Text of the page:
So, anyway, just a quick pitch for a great piece of software that has given me faith that there are still developers who write great code to solve real problems and are serious about supporting it. Bravo to those guys.
I agree that SpreadsheetGears is great. I have used it in the past and have had good things to say about it. If you are looking for a server-based solution though, Excel Services is a better choice. The flip side of that is a client-based solution which Excel client is a better choice. Since this blog article is focused on server solutions I will focus on that.
SpreadsheetGears has a few issues that are problematic. First, they never have 100% fidelity with Excel client. Even in their “What’s New” and “Bug Fixes” section you find that they either added support for something already in Excel or fixed a bug in their product to make sure they are consistent with Excel. Of course the last comment assumes Excel did the right thing. In general though, they lag Excel features and are never 100% compatible. In my experience, customers that are even moderate to heavy spreadsheet users often run across this issue.
Next, SpreadsheetGears is a set of controls and components. It is not a server. It relies on the application to be the host for the calculations. Therefore any performance and scalability is directly related to the application. Architecting a scalable solution around spreadsheets is more complicated that it may seem. You have to take into consideration multiple concurrent calculations, concurrent access to a spreadsheet, and much more. SpreadsheetGears offers very basic background threading capabilities. This is great for not blocking user interface threads, but is far from a server-based solution.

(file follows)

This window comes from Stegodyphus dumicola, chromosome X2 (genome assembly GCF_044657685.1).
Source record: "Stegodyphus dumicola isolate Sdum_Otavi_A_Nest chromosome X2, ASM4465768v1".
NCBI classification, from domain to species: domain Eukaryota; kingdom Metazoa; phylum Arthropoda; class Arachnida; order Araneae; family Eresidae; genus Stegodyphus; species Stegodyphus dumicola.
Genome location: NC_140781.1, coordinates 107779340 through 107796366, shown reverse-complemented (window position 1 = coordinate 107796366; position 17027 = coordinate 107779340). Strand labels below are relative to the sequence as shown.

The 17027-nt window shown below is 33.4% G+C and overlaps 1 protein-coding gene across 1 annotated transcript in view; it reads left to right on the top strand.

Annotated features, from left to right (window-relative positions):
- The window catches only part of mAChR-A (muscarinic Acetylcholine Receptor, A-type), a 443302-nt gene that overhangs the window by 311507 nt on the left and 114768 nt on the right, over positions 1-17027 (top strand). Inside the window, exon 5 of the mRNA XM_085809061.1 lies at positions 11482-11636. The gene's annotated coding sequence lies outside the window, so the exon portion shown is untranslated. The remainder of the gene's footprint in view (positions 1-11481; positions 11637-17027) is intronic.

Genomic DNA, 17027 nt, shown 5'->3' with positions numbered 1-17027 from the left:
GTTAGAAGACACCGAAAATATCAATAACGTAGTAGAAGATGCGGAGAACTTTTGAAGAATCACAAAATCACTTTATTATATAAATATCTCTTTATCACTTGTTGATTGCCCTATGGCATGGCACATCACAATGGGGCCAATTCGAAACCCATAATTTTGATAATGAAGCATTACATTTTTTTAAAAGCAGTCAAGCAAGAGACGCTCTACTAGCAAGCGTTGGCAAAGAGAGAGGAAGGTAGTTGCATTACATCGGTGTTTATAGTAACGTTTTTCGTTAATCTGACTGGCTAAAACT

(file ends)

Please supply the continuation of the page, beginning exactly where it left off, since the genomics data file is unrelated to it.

Excel Services is Excel! What I mean by this is that it offers the exact same calculation engine as Excel client, a web user interface, web services, and much, much more. It doesn’t have full feature fidelity with Excel client though. For example, VBA/Macros are not supported, but even SpreadsheetGear has this limitation.
If you want to use Excel Services over the Internet, you can get an Internet-based license which makes it relatively cheap. What is interesting is that Excel Services has features to scale calculations up and out. What this means is that the Excel Services team has taken into consideration the need to support multiple users and run multiple concurrent calculations. They even have the ability to scale-out using multiple load-balancing techniques. There is even an approach to deploying Excel Services on Windows HPC Server 2008 so you can use grid computing. Can we say parametric sweep against your Excel spreadsheets? Very cool!
Excel Services goes beyond just being a calculation engine though. It is part of Microsoft Office SharePoint Server (MOSS). Because of this it enables some useful capabilities like a rich web user interface that offers the same rich formatting of Excel 2007 as well as multiple browser support. This feature is called Excel Web Access. It allows you to view spreadsheet in a web browser. I have seen Excel Services shown in Safari on a Macintosh many times and the spreadsheets look great.